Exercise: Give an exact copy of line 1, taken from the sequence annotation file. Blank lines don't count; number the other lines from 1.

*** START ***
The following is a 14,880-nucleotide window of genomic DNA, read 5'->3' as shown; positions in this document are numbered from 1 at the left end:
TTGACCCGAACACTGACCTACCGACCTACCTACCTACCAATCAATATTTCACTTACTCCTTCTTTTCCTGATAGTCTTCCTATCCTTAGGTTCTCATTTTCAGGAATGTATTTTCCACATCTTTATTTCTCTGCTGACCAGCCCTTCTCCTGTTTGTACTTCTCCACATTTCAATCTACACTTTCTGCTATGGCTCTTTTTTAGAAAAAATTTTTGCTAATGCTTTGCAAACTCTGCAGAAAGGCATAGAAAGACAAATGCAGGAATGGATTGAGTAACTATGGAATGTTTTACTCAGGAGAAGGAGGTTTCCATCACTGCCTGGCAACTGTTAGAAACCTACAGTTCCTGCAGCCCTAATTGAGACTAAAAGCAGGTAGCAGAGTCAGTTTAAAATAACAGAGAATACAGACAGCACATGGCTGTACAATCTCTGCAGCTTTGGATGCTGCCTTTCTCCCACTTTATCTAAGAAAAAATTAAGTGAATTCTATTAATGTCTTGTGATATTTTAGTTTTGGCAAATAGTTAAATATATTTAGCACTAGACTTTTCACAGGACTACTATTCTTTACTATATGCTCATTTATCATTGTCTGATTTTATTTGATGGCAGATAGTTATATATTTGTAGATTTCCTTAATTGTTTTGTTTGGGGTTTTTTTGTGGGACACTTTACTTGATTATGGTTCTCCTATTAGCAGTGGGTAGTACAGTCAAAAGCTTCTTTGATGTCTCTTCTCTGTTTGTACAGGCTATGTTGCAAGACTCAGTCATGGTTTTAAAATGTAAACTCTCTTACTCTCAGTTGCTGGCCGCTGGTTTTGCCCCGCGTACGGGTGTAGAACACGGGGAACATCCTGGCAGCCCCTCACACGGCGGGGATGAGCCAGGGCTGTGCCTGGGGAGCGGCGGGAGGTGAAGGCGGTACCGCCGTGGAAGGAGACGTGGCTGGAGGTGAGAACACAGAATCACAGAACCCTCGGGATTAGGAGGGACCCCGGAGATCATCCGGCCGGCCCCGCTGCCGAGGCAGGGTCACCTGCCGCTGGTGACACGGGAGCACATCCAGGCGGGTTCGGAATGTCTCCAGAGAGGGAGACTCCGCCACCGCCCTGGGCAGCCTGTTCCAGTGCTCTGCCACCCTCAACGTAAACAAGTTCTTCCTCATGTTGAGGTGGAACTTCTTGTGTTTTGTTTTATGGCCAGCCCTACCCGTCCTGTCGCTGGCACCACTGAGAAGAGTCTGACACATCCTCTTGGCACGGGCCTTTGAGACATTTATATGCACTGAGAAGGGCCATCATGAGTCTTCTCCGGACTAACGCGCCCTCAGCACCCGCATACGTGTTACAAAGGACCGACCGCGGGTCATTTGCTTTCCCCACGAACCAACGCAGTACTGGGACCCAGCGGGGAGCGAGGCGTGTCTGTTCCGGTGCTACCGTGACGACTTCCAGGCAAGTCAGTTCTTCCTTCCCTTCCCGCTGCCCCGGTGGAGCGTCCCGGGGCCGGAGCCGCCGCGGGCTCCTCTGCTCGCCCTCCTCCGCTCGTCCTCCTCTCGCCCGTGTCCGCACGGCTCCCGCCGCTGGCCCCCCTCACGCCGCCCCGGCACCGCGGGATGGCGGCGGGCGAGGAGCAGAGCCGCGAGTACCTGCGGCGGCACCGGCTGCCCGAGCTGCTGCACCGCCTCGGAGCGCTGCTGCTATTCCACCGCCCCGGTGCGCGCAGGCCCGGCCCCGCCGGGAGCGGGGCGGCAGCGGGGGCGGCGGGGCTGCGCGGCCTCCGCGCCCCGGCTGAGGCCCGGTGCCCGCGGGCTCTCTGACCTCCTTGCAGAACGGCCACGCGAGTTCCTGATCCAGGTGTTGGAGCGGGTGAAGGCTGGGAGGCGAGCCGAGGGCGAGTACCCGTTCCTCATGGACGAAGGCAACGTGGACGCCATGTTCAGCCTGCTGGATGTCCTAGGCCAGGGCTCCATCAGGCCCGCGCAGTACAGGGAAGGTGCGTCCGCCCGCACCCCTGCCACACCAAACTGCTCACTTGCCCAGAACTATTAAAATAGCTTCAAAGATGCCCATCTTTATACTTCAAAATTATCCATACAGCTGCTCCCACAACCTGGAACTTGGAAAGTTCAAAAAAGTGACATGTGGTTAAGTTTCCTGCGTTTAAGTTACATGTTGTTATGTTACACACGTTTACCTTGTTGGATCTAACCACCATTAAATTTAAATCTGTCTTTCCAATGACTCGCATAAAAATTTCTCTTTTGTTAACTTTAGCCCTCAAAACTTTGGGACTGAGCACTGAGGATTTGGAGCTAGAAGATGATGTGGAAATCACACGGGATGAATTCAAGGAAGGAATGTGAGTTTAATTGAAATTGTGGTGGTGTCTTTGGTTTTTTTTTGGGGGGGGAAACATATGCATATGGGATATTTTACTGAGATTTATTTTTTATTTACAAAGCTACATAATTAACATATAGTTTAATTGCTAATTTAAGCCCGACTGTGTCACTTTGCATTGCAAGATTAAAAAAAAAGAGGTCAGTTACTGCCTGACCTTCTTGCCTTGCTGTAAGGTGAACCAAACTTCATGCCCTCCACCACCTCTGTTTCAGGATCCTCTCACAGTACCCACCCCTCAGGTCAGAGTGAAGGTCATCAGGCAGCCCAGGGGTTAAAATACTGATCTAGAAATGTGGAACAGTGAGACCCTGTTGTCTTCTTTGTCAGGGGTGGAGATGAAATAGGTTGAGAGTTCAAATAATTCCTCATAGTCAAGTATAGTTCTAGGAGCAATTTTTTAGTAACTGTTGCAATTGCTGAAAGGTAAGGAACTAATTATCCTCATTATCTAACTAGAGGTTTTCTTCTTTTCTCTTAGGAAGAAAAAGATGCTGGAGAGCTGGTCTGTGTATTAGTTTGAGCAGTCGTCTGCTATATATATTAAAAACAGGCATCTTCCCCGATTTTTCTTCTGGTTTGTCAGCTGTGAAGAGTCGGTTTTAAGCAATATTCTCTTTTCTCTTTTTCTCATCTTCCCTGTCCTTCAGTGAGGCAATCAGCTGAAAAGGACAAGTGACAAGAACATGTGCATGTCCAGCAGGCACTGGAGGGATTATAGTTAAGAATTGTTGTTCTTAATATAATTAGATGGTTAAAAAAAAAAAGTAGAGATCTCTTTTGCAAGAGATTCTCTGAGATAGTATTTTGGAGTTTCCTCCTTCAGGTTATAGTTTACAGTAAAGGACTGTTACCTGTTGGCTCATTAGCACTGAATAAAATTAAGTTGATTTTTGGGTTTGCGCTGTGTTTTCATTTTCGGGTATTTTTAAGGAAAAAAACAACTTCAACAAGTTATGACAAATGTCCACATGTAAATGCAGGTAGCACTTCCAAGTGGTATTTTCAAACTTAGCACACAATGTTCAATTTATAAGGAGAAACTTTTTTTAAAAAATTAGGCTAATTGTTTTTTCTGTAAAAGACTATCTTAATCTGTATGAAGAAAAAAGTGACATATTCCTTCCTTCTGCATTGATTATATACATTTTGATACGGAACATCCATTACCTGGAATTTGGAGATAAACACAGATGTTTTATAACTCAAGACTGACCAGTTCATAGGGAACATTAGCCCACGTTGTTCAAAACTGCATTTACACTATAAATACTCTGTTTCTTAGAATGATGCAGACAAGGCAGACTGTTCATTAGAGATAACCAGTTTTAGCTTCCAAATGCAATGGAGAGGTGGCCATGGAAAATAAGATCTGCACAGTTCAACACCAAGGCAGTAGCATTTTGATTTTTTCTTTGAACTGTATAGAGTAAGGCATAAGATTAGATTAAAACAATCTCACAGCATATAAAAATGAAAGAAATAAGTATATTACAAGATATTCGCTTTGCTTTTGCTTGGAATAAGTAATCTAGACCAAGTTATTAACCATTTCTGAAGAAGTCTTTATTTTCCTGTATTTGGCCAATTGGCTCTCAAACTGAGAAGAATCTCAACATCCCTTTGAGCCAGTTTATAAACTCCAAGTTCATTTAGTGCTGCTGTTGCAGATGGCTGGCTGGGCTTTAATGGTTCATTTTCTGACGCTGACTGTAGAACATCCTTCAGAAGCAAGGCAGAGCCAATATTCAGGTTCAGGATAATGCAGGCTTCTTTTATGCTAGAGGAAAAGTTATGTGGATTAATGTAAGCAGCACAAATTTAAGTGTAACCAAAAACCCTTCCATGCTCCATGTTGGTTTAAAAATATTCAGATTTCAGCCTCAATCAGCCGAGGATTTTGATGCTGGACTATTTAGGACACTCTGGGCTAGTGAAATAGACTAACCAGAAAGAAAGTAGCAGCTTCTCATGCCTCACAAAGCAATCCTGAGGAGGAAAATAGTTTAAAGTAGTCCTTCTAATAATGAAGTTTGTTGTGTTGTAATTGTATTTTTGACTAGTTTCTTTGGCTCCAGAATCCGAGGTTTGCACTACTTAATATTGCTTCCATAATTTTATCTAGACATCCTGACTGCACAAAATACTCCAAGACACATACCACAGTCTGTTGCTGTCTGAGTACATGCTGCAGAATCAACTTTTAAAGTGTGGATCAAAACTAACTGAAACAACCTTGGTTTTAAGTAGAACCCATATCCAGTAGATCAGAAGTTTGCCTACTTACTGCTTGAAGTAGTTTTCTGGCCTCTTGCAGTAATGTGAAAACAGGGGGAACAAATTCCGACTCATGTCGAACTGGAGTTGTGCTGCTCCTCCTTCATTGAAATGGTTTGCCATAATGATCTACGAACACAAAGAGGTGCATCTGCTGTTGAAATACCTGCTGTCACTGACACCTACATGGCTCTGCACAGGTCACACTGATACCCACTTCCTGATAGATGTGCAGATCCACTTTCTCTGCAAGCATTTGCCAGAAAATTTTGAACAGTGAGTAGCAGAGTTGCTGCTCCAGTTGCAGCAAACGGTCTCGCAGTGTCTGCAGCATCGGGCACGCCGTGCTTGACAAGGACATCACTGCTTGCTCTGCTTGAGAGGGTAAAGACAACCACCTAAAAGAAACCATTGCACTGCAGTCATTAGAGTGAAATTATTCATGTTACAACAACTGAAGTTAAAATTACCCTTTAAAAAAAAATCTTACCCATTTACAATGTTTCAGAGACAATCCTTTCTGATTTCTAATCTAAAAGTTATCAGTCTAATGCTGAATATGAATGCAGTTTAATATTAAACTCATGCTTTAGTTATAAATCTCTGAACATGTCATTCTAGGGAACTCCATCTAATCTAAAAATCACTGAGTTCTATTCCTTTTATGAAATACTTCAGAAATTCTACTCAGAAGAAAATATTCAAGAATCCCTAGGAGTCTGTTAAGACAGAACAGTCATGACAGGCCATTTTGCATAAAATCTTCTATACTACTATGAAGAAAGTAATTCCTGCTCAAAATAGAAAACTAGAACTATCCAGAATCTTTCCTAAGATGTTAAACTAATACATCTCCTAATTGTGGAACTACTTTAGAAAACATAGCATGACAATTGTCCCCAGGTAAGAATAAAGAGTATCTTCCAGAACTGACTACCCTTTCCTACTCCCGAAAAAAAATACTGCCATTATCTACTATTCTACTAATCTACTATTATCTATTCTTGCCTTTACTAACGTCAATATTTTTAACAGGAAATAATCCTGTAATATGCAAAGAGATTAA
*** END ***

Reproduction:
The following is a 14,880-nucleotide window of genomic DNA, read 5'->3' as shown; positions in this document are numbered from 1 at the left end: